In 15-minute interviews with NFL teams at the scouting combine in Indianapolis, Bacarri Rambo didn’t try to duck addressing what he thought might be coming.
“I brought it up myself,” Rambo said. “I wanted them to know before they go read about it or something.”
The former Georgia safety, an All-American in 2011, finished his college career tied for the most interceptions in program history, but teams crafting their boards for the NFL draft this Thursday through Saturday must take into account Rambo’s off-field missteps.
He was suspended to start the 2011 season and then the first four games of his senior season for violations of Georgia’s drug-testing policy after his high school coach said Rambo ate brownies laced with marijuana during a spring break trip.
“I told them the truth, that’s what I told them,” Rambo said. “That’s what I told them, I told them the truth.
Georgia could set a school record for most draft picks this year, with (at least) nine players expected to be drafted, but six of those prospects had to answer for arrests, suspensions or both.
Linebacker Alec Ogletree, a likely first-round draft pick, was suspended at Georgia for theft and reportedly failing drug tests and had a DUI before the February combine.
Other players with off-field issues included nose guard John Jenkins (academically ineligible for a bowl game), cornerback Sanders Commings (plead guilty to simple battery and disorderly conduct for striking a woman who had lived with him) and linebacker Cornelius Washington (DUI).
Teams will view character questions on a case-by-case basis, said Todd McShay, draft analyst for ESPN.com.
“I think the biggest thing, when you talk to teams is, are they smart enough and do you trust them enough that they can clean up when you get them in your system and you work with them and you discipline them and you show them what they have to do?,” he said. “Are they the type of guys that are willing to change their ways and are capable of changing their ways? Or is there a pattern here that really scares you?”
Teams certainly do their homework before investing a draft pick and in some cases, millions of dolllars in a player.
“They know everything about you,” said receiver Tavarres King.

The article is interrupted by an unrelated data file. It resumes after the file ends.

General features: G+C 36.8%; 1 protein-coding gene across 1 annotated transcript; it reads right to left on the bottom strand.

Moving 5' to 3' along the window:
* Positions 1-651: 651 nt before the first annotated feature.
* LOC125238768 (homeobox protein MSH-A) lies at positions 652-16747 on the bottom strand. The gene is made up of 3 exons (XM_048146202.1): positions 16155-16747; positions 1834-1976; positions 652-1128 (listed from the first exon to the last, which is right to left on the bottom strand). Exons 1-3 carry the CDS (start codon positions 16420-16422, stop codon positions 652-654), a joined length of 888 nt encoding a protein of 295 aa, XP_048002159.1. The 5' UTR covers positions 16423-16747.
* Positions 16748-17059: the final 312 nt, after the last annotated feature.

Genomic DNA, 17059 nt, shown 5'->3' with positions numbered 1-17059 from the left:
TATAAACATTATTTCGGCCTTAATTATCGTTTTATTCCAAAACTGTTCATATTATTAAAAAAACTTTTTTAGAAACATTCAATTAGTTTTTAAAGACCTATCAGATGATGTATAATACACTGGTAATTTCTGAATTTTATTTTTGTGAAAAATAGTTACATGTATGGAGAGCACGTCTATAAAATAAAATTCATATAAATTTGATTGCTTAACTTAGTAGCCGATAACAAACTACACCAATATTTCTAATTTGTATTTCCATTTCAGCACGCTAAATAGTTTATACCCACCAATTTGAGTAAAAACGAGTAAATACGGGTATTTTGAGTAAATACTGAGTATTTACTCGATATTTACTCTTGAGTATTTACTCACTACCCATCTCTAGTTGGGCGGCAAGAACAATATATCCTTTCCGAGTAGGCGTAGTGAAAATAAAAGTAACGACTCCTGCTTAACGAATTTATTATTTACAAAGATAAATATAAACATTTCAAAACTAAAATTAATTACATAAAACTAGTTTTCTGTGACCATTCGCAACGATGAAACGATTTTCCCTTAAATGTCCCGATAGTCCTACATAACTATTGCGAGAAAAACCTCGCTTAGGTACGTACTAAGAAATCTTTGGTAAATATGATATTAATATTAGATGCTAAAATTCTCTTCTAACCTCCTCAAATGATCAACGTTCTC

Even after making 136 catches and scoring 21 touchdowns and being named a team captain, King’s arrest for underage possession of alcohol before his sophomore season in 2010 still came up with teams in the pre-draft process. When asked, King explained what happened and the conversation quickly moved on, he said.
Kirk Olivadotti, Ogletree’s position coach at Georgia who spent 11 seasons on staff with the Redskins, said he talked to some NFL teams who had questions about the Bulldogs’ top tackler.
“I’ve told Alec what I’ve told them, but that’s going to be between me and the teams, but Alec knows how I feel about him and I’ve told him,” Olivadotti said. “Alec’s a good football player and he’s played good football for us here.”
Georgia coach Mark Richt said a couple of assistants coaches and maybe a scout or two asked him questions this year about players off the field but he did not get calls from head coaches or general managers.
“I’m going to back our guys, there’s no question about that,” Richt said.
Teams will go so far as to check on a player’s character by speaking to anyone from high school coaches to teachers or academic advisors.
Come draft day, they have to weigh whether to pull the trigger or pass on the player.
“There are players in the draft last year, for instance, that had multiple things in their background, but if they would have slid to a certain spot, we would have taken them because we felt comfortable,” Indianapolis general manager Ryan Grigson told reporters. “At the end of the day, if players have made numerous mistakes but they’ve shown that they could nip it in the bud and then have considerable time moving forward to at least show they’re going in the right direction, we’ve been a place of second chances.”
Former Redskins general manager Charley Casserly, now with the NFL Network, has said Ogletree would “easily” be in the top half of the first round if not for off-field problems.
Ogletree said he told teams: “I’m not that guy that I’m being portrayed to be. I’m a good person and come from a good home. I just made a mistake and I’ve just got to learn from it.”
ESPN’s Mel Kiper projects Rambo as a “third- or fourth-round pick.” He said he made big plays, but cited “inconsistent tackling” as a knock on him, not off-the-field issues.
“That’s life, it’s college,” Rambo said. “A lot of coaches respected that and they probably went through it themselves. It wasn’t a big deal, it’s just you can’t allow it to happen and mess up their organization. You’ve just got to learn from your mistakes and just help out the organization.”